Symptoms and Signs of Pituitary Tumor Symptoms & Treatment

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Medically Reviewed on 3/23/2022

Doctor's Notes on Pituitary Tumor Symptoms & Treatment

A pituitary tumor is a growth of abnormal cells in the tissues of the pituitary gland. There are 3 types: benign and invasive adenomas (both non-cancerous) and carcinomas (cancerous, malignant). In addition, the tumors may be either functioning or non-functioning, meaning that the tumor cells either function and produce excessive amounts of one or more pituitary hormones or are non-functioning and do not make extra hormones. The following signs and symptoms may occur with pituitary tumors:

  • no symptoms,
  • headache,
  • some vision loss,
  • body hair loss,
  • lower sex drive in men and women, and
  • in children, slow growth and slowed sexual development.

Women may have infrequent or no periods and no milk production in breasts, while in men, loss of facial hair, growth of breast tissue, and impotence can occur. Other general signs and symptoms may include

However, the above are general symptoms that can be increased or decreased depending if the tumor is a functioning tumor that is producing one or more hormones in excess. Hormones produced by the pituitary include prolactin, adrenocorticotropic hormone (ACTH), growth hormone, thyroid-stimulating hormone, luteinizing hormone (LH), and follicle-stimulating hormone (FH); each has its particular effects, too many to cover here.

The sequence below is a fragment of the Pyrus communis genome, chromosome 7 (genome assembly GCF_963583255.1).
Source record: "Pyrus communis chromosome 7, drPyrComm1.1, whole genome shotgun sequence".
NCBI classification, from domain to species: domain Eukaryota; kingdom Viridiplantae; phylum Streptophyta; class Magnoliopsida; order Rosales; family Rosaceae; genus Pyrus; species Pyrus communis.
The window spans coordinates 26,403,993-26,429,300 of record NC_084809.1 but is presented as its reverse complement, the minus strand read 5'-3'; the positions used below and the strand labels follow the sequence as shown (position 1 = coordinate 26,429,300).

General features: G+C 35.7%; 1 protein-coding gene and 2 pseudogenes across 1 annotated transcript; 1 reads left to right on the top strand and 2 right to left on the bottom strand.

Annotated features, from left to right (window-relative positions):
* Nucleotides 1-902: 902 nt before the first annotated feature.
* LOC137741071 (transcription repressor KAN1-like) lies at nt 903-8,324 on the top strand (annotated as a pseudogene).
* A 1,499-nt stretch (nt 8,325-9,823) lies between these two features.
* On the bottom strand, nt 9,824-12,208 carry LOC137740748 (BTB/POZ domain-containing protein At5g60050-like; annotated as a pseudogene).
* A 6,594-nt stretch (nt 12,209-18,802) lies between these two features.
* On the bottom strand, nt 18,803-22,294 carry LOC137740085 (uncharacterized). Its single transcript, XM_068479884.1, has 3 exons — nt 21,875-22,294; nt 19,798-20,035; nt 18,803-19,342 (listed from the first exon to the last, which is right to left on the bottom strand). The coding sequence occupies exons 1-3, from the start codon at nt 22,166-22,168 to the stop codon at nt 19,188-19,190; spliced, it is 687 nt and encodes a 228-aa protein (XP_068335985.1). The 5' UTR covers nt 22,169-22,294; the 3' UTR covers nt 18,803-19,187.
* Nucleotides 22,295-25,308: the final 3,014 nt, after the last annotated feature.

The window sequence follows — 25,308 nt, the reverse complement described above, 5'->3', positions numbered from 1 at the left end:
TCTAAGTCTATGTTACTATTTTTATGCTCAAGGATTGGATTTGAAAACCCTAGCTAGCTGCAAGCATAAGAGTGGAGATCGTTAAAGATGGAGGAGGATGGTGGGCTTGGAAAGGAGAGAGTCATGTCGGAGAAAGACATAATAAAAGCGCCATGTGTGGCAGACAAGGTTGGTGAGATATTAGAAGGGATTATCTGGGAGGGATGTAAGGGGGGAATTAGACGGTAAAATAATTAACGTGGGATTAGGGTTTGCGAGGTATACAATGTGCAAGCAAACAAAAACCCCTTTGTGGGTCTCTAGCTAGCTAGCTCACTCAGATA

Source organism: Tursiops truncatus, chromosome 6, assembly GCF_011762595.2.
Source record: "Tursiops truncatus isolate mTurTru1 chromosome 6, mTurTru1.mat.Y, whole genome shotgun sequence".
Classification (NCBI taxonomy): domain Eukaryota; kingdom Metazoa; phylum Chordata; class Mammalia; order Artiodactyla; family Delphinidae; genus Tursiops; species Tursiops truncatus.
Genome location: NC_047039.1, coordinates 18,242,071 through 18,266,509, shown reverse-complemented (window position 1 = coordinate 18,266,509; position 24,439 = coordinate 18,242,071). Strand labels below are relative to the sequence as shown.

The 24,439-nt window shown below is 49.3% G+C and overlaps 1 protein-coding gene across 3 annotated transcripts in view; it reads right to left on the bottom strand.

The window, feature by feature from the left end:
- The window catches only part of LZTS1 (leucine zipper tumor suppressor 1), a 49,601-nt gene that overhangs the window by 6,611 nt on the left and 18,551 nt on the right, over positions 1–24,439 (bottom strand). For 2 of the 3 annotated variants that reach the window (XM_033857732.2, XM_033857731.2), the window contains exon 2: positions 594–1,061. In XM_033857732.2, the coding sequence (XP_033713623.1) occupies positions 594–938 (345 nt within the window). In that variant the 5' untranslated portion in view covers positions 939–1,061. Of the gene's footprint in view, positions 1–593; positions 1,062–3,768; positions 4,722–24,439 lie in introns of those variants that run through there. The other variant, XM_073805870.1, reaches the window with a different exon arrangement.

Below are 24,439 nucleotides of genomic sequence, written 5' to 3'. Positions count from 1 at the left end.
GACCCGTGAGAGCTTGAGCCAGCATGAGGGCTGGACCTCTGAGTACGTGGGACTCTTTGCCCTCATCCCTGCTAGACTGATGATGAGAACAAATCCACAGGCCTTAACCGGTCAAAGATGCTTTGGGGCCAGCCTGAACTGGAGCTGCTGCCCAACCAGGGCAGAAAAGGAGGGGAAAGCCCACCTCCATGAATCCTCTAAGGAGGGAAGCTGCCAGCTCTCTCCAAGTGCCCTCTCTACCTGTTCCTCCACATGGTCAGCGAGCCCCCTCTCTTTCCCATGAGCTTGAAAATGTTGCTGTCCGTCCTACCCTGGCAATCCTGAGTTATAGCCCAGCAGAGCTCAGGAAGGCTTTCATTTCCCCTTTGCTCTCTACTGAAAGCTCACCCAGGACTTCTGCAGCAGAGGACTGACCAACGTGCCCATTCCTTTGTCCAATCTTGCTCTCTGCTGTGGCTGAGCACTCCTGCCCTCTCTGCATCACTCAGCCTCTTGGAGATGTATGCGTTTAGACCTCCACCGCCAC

The underlying causes of the types of pituitary tumors is unknown. Reported risk factors are hereditary diseases like multiple endocrine neoplasia (MEN1), Carney complex (multiple neoplasia syndrome), and acromegaly.

What Are the Treatments for a Pituitary Tumor?

Many pituitary tumors do not need treatment; however, your doctors will likely monitor your situation with follow-up appointments. If the tumor needs treatment (due to size, type, hormone production, for example), medications, radiation therapy, and surgery are the main options for treatments. Treatment plans often include combinations of therapies and/or have specific medications used for tumor types; the following include examples of types and drug treatments:

Radiation therapy may be used alone or after surgery and include the following:

  • Stereotactic radiotherapy: single high-dose radiation
  • External beam radiation: multiple small-dose radiation
  • Intensity modulated radiation therapy (IMRT): radiation beam sizes and strength changed to fit the tumor's shape
  • Proton beam therapy: use of protons to kill tumor cells (not widely available)

Surgery is another option; there are two main types:

  • Endoscopic transnasal transsphenoidal approach: use of an endoscope to remove the tumor through the sinuses and nose
  • Transcranial approach: tumor removal through an incision through the skull (craniotomy)

Your doctors can design a treatment plan for your individual condition; some patients need to take hormones after treatments.


Kasper, D.L., et al., eds. Harrison's Principles of Internal Medicine, 19th Ed. United States: McGraw-Hill Education, 2015.